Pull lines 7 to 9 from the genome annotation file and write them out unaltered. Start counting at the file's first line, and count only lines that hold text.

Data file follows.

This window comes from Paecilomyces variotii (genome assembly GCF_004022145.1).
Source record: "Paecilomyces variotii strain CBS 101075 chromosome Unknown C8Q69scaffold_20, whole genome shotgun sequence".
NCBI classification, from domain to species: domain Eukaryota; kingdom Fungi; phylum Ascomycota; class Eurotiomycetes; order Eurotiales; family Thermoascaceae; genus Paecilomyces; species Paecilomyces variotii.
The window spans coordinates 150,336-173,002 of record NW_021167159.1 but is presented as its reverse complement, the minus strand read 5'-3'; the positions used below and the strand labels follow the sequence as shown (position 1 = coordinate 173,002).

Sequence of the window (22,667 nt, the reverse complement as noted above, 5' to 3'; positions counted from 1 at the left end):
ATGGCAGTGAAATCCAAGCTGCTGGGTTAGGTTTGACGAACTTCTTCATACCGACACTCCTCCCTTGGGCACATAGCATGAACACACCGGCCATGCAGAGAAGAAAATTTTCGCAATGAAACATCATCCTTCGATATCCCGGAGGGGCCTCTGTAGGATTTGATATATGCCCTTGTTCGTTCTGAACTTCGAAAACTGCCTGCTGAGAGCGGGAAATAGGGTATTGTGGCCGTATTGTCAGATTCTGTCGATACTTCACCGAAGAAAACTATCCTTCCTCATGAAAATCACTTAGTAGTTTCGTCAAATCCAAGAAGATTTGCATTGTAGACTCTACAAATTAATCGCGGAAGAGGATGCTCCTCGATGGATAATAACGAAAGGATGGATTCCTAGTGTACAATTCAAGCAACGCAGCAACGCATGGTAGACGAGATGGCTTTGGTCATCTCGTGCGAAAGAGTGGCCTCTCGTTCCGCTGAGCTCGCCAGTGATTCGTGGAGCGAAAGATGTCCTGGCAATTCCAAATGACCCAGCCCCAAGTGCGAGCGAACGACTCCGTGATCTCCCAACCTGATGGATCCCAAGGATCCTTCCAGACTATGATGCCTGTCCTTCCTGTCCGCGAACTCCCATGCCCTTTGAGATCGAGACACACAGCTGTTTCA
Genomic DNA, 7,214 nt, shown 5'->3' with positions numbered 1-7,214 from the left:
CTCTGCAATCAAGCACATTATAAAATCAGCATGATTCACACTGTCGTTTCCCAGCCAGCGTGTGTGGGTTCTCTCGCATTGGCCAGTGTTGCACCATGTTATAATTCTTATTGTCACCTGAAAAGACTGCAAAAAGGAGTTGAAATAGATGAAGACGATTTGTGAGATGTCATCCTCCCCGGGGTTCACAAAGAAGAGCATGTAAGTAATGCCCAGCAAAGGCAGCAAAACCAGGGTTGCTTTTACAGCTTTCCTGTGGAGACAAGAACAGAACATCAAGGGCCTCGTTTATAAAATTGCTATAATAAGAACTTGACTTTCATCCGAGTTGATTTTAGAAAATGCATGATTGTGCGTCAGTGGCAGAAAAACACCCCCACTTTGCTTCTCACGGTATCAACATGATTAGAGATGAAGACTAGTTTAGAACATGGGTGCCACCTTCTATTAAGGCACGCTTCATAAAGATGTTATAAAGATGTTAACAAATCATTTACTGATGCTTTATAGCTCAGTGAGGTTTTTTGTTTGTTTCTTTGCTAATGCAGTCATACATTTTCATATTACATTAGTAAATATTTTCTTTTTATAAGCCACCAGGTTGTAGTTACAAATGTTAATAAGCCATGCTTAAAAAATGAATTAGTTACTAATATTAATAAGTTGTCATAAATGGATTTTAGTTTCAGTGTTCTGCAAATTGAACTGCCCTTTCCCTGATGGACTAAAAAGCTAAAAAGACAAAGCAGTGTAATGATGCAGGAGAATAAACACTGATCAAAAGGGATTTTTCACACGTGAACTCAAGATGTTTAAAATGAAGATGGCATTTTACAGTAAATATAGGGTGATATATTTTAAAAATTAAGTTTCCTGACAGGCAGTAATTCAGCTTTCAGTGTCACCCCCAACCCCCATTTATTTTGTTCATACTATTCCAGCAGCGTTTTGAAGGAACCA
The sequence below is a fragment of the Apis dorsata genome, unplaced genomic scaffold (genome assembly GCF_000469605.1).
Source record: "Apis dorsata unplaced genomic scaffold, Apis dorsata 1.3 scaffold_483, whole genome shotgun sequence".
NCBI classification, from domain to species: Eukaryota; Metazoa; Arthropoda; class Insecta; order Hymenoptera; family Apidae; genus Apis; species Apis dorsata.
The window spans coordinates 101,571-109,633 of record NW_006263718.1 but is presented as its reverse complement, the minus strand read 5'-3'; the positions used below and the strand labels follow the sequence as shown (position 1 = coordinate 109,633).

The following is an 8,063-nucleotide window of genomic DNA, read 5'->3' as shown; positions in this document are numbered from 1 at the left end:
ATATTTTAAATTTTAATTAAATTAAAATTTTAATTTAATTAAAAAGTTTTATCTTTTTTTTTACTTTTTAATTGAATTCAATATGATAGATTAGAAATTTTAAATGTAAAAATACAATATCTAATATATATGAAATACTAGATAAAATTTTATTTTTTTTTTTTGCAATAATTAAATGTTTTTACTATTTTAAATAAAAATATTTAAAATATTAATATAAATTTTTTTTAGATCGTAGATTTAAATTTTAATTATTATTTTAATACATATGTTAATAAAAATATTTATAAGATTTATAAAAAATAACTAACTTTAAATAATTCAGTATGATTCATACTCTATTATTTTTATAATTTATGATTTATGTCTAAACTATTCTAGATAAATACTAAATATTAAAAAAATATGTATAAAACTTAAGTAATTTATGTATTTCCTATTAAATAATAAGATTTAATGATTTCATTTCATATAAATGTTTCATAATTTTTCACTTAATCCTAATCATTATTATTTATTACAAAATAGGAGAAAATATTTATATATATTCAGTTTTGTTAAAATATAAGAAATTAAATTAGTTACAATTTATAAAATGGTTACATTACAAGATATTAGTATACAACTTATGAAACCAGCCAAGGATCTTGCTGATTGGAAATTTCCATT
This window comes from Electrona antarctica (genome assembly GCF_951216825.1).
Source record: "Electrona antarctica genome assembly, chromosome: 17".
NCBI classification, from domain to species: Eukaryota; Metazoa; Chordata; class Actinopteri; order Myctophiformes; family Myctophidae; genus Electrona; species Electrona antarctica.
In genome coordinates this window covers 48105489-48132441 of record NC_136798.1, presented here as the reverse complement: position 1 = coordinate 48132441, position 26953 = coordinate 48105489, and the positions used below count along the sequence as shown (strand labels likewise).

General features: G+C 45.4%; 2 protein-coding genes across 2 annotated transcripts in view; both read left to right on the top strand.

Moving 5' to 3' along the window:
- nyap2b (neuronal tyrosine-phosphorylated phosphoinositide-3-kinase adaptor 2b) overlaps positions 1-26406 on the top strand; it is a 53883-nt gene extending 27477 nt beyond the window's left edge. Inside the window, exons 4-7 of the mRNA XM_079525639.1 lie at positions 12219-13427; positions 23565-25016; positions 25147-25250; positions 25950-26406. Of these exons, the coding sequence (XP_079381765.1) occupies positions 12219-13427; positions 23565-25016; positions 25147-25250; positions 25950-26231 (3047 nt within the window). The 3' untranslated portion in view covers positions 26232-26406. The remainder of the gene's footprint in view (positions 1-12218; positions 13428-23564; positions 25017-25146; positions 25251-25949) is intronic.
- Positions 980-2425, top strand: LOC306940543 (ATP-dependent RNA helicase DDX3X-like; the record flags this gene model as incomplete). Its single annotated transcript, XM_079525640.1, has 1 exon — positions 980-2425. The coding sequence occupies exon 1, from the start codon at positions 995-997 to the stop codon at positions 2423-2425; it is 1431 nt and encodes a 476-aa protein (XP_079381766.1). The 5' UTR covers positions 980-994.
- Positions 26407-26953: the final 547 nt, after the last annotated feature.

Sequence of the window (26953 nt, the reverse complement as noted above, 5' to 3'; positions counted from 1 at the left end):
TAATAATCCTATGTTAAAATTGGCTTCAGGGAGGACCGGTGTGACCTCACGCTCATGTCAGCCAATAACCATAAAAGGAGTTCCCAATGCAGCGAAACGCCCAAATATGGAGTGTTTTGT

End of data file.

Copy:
Genomic DNA, 7,214 nt, shown 5'->3' with positions numbered 1-7,214 from the left:
CTCTGCAATCAAGCACATTATAAAATCAGCATGATTCACACTGTCGTTTCCCAGCCAGCGTGTGTGGGTTCTCTCGCATTGGCCAGTGTTGCACCATGTTATAATTCTTATTGTCACCTGAAAAGACTGCAAAAAGGAGTTGAAATAGATGAAGACGATTTGTGAGATGTCATCCTCCCCGGGGTTCACAAAGAAGAGCATGTAAGTAATGCCCAGCAAAGGCAGCAAAACCAGGGTTGCTTTTACAGCTTTCCTGTGGAGACAAGAACAGAACATCAAGGGCCTCGTTTATAAAATTGCTATAATAAGAACTTGACTTTCATCCGAGTTGATTTTAGAAAATGCATGATTGTGCGTCAGTGGCAGAAAAACACCCCCACTTTGCTTCTCACGGTATCAACATGATTAGAGATGAAGACTAGTTTAGAACATGGGTGCCACCTTCTATTAAGGCACGCTTCATAAAGATGTTATAAAGATGTTAACAAATCATTTACTGATGCTTTATAGCTCAGTGAGGTTTTTTGTTTGTTTCTTTGCTAATGCAGTCATACATTTTCATATTACATTAGTAAATATTTTCTTTTTATAAGCCACCAGGTTGTAGTTACAAATGTTAATAAGCCATGCTTAAAAAATGAATTAGTTACTAATATTAATAAGTTGTCATAAATGGATTTTAGTTTCAGTGTTCTGCAAATTGAACTGCCCTTTCCCTGATGGACTAAAAAGCTAAAAAGACAAAGCAGTGTAATGATGCAGGAGAATAAACACTGATCAAAAGGGATTTTTCACACGTGAACTCAAGATGTTTAAAATGAAGATGGCATTTTACAGTAAATATAGGGTGATATATTTTAAAAATTAAGTTTCCTGACAGGCAGTAATTCAGCTTTCAGTGTCACCCCCAACCCCCATTTATTTTGTTCATACTATTCCAGCAGCGTTTTGAAGGAACCA
The sequence below is a fragment of the Apis dorsata genome, unplaced genomic scaffold (genome assembly GCF_000469605.1).